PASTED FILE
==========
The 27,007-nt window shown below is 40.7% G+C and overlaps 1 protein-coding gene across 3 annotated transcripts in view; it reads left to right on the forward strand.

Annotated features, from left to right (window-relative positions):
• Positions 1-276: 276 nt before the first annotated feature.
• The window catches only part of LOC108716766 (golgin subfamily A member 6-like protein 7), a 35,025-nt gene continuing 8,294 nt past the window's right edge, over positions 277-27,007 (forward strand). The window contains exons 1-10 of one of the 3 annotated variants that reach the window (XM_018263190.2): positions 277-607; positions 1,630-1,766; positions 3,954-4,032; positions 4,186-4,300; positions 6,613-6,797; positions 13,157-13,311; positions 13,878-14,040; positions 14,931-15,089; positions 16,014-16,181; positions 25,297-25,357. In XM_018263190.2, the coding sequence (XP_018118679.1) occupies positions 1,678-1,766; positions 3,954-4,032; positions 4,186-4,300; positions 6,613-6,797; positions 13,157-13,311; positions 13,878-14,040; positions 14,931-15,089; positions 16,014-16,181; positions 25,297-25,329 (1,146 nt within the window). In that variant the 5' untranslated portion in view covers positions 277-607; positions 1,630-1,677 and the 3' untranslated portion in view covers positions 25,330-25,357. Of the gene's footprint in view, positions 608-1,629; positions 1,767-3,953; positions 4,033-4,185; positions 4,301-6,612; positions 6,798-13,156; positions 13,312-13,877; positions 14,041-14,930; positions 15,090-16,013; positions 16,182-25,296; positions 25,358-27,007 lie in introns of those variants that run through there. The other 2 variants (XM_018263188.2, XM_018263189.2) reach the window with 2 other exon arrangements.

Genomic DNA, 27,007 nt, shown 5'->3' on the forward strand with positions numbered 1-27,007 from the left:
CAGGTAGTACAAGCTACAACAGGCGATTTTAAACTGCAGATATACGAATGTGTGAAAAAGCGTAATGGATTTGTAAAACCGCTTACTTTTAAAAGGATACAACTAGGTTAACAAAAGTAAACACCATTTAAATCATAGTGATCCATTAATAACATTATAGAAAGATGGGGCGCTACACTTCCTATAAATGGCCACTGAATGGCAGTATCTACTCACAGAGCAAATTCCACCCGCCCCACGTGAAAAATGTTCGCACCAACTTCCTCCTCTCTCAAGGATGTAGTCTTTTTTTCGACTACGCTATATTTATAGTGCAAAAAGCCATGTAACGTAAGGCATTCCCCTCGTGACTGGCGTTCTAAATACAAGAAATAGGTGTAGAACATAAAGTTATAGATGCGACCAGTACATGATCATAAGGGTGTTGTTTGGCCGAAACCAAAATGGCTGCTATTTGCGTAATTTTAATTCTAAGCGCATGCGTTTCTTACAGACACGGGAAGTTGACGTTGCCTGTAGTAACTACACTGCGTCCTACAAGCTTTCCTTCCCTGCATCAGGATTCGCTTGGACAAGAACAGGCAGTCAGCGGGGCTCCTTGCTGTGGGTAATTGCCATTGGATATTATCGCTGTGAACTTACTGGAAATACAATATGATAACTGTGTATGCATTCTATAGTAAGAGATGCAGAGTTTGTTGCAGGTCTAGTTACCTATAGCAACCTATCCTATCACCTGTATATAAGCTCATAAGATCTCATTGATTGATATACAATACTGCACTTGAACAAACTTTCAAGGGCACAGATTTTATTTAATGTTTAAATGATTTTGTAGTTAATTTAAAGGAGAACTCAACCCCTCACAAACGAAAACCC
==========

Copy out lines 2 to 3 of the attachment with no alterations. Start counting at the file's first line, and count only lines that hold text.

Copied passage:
Annotated features, from left to right (window-relative positions):
• Positions 1-276: 276 nt before the first annotated feature.